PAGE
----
Have you noticed how little discernment is demonstrated by today’s “discernment ministries”? And how little love and grace?
George D. Watson, a 19th-century Methodist Episcopal evangelist, once wrote: “Discernment by itself is like a razor in the hands of a lunatic. The sharper the instruments, the greater need of brain in the surgeon that handles them; and power to detect sin needs fathomless humility and boundless love to render it useful.”
Watson’s marvelous essay, A Critical Spirit, offers a recovering legalist like me some valuable insight into the “censorious spirit” that plagues us – to the point of arguing that such gracelessness is evidence of divine grace working in our fleshly hearts:
“There seem to be certain weaknesses, and ugly, disagreeable infirmities, latent in the soul that nothing even develops till he becomes religious, and sometimes the more intense the religion the more glaring are these infirmities. There is nothing disagreeable in handling a piece of dry wood, but if you undertake to make the wood pass into a live coal of fire then will develop the unpleasant concomitant of smoke, and soot, and ashes, which would never have been known but for the process of burning, and there is something like this in the soul’s transition from a state of nature to that of the pure, burning love of God, and though all souls do not manifest the same disagreeable things, yet, as God’s grace is burning us through, it seems inevitable that there will be a smoke in the shape of some religious infirmity.”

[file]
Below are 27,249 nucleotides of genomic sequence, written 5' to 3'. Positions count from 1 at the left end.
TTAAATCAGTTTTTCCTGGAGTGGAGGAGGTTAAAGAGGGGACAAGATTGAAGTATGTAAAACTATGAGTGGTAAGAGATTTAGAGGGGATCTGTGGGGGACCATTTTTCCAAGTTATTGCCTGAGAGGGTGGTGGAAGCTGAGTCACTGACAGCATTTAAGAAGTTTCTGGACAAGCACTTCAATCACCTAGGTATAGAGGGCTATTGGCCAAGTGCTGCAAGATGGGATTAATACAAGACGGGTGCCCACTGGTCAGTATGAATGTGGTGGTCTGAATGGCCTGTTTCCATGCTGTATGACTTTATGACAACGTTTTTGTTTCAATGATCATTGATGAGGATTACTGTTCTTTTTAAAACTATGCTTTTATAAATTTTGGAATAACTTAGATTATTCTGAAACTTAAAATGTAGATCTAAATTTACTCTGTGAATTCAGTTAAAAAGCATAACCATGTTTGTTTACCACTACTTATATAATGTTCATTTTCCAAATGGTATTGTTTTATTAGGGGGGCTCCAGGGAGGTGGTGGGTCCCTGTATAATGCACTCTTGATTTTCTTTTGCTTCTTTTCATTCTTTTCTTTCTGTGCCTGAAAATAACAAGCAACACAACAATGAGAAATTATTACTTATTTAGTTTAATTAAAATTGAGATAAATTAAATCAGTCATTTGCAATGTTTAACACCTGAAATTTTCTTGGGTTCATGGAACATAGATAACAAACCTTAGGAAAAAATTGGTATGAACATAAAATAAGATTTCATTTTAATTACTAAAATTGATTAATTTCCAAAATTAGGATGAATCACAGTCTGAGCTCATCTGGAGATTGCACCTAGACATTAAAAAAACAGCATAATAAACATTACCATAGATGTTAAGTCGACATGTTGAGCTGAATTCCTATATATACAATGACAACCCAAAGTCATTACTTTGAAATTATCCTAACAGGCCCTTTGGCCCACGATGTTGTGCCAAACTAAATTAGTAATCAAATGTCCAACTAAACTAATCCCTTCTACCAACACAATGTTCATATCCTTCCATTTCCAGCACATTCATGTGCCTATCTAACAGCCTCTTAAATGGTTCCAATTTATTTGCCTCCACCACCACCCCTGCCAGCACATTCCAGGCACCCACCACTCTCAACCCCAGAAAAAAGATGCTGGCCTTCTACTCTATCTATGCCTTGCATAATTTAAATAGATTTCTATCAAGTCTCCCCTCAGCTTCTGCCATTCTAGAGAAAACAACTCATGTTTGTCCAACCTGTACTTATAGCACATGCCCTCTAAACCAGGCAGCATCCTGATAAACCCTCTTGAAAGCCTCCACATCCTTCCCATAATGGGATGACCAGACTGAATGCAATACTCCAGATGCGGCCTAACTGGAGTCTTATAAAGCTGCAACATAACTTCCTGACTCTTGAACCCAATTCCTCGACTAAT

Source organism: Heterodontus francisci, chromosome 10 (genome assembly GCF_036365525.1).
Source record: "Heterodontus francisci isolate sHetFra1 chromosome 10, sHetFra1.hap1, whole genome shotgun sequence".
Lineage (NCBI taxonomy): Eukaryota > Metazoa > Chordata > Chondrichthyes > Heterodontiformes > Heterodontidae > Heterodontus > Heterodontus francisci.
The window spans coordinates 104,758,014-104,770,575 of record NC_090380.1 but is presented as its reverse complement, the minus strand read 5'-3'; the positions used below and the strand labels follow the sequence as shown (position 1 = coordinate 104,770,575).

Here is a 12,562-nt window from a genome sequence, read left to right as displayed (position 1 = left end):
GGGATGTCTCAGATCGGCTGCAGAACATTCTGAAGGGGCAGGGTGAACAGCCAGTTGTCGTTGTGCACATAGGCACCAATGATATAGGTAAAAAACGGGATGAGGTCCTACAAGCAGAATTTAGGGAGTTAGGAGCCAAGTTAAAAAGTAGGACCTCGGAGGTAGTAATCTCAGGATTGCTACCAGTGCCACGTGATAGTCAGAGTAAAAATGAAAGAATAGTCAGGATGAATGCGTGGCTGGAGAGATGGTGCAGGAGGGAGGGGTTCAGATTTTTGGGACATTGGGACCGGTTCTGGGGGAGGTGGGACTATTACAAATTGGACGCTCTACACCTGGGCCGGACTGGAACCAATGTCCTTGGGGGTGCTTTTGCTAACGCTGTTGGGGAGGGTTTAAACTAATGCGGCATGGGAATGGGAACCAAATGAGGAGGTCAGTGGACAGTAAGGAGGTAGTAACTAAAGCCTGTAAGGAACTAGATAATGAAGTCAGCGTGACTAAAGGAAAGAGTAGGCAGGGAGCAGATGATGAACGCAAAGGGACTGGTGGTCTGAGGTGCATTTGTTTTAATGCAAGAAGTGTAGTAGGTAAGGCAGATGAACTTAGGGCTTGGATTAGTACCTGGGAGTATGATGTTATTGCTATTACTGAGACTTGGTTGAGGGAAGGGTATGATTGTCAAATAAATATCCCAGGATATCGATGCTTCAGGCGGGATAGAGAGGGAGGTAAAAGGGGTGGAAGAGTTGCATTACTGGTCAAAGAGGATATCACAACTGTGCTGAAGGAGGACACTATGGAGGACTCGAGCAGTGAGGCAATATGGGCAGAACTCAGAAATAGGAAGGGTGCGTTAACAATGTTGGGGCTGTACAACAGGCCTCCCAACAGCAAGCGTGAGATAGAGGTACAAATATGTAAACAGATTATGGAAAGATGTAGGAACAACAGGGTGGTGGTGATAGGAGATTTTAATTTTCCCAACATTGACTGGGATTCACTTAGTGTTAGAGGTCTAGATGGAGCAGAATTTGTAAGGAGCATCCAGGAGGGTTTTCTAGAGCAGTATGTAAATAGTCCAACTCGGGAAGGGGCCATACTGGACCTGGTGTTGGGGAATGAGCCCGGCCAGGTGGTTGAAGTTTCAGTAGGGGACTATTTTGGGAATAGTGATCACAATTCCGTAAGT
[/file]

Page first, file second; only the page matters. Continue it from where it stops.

And this on the arrogant conceit that we are God’s gift to the unenlightened:
“He lives under the one supreme thought that he came into the world for no other purpose than to set people right. If he was not always reproving something, or pitching into something, he would think himself false to his calling. His opinion concerning any church, or any association of Christian workers, or any preacher, or evangelist, or writer, or book, is already made up in advance, and labeled like so many bottles of poison on the shelves of his judgment, and he is not going to change his opinion concerning any of these things, and does not want any further light, but knows enough already to settle him in his views.”
I encourage you to read the entire essay, which I’ve posted over at CounterCulture.
Related post: Self-appointed judges